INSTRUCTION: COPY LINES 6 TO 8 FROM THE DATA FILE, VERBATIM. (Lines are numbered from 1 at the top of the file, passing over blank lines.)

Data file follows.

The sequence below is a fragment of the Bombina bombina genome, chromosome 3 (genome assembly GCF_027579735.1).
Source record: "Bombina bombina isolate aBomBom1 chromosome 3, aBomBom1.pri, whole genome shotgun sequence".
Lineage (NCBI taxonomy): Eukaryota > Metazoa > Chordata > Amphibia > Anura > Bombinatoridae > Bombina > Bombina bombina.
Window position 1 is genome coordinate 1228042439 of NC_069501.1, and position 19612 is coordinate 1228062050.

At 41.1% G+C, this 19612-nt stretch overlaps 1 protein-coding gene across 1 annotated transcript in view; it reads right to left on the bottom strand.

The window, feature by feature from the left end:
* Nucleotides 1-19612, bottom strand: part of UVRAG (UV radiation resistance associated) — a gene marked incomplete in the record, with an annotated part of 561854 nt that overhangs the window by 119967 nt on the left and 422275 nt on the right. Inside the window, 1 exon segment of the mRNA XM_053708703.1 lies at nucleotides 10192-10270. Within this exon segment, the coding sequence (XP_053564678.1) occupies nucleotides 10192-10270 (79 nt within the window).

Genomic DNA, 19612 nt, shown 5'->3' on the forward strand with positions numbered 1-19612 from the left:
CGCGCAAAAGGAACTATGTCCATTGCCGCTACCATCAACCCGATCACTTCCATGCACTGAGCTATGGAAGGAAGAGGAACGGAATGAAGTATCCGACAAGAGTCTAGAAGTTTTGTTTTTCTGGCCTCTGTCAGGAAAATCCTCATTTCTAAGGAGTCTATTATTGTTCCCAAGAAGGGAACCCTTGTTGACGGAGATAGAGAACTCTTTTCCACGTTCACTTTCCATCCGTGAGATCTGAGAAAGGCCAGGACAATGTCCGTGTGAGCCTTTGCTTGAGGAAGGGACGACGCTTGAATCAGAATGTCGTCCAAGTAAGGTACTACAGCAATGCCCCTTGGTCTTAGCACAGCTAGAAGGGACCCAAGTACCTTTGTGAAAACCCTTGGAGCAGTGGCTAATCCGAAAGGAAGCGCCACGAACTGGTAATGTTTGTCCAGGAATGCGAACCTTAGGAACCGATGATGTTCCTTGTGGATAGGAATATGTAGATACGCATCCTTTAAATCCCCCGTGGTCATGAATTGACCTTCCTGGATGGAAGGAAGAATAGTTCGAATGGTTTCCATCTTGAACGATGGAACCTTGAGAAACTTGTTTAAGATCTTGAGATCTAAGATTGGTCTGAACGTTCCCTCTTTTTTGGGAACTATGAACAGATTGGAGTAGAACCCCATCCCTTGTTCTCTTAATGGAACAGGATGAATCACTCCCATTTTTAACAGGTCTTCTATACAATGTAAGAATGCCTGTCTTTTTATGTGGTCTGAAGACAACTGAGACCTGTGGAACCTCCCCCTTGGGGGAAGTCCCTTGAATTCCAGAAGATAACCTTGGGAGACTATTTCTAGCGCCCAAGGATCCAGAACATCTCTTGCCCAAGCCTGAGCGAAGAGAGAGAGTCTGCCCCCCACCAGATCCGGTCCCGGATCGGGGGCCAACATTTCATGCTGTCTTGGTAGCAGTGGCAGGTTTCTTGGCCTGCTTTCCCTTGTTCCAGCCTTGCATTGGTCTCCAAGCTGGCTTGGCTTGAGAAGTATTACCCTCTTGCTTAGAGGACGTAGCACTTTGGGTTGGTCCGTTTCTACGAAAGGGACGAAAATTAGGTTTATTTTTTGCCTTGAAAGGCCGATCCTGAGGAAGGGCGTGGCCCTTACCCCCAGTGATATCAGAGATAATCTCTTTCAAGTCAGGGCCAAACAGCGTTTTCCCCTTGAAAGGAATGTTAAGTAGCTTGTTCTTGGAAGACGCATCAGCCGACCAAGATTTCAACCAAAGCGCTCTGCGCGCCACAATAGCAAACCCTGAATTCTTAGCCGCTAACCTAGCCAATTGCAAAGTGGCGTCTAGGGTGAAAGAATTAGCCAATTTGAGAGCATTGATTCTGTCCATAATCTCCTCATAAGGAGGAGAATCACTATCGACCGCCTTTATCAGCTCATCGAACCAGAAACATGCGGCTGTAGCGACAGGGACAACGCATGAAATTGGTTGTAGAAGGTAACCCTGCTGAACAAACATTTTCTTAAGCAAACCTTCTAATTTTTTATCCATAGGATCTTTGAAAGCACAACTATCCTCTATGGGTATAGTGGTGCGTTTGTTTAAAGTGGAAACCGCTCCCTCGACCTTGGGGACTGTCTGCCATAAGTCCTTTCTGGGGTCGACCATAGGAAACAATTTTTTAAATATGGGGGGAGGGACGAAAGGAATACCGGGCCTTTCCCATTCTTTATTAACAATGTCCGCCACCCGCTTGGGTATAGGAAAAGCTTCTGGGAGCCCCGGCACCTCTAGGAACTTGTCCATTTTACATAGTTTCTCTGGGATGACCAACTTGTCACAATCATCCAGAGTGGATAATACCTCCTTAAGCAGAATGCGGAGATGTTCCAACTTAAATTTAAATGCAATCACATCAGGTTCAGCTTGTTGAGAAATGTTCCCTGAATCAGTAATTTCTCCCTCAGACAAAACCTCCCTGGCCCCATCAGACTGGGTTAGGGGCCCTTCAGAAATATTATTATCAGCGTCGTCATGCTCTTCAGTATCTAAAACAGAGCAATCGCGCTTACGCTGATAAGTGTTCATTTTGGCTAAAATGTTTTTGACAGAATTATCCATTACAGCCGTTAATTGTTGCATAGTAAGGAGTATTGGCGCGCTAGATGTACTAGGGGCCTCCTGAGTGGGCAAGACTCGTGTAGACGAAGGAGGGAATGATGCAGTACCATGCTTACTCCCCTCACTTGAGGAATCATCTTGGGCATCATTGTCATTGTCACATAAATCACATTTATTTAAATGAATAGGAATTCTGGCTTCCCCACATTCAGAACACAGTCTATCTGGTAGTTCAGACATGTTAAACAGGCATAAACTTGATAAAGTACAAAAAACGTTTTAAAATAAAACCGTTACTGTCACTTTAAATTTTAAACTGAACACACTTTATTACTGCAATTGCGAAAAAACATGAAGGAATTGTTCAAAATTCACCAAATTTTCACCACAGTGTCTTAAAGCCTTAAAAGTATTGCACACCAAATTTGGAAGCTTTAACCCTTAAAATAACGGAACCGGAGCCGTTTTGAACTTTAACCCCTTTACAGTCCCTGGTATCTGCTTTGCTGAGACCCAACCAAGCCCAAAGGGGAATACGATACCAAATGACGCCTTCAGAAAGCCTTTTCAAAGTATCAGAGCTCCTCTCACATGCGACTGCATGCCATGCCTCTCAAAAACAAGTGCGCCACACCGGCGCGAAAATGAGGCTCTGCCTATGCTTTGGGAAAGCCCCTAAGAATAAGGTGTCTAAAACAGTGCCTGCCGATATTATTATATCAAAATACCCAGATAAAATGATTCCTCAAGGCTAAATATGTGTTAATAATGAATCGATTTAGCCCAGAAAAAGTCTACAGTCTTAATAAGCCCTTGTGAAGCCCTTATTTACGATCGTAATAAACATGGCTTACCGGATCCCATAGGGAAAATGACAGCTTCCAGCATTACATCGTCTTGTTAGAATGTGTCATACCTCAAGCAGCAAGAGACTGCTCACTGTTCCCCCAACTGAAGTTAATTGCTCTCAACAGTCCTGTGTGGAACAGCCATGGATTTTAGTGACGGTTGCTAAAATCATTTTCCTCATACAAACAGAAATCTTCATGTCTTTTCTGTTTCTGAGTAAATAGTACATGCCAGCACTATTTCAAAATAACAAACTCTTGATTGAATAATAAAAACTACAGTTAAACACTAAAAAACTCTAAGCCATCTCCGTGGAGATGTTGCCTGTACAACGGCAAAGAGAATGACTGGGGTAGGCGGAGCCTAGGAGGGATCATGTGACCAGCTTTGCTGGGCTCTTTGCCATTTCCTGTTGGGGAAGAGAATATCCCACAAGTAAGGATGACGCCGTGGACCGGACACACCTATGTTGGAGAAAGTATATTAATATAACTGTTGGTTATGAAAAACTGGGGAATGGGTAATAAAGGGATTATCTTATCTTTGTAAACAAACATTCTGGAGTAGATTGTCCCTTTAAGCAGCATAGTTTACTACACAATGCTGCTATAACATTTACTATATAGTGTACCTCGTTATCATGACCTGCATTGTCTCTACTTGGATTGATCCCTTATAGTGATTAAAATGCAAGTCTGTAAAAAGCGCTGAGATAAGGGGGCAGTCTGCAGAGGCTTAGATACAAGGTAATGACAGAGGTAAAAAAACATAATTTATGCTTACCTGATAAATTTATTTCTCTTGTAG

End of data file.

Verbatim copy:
The window, feature by feature from the left end:
* Nucleotides 1-19612, bottom strand: part of UVRAG (UV radiation resistance associated) — a gene marked incomplete in the record, with an annotated part of 561854 nt that overhangs the window by 119967 nt on the left and 422275 nt on the right. Inside the window, 1 exon segment of the mRNA XM_053708703.1 lies at nucleotides 10192-10270. Within this exon segment, the coding sequence (XP_053564678.1) occupies nucleotides 10192-10270 (79 nt within the window).

Genomic DNA, 19612 nt, shown 5'->3' on the forward strand with positions numbered 1-19612 from the left: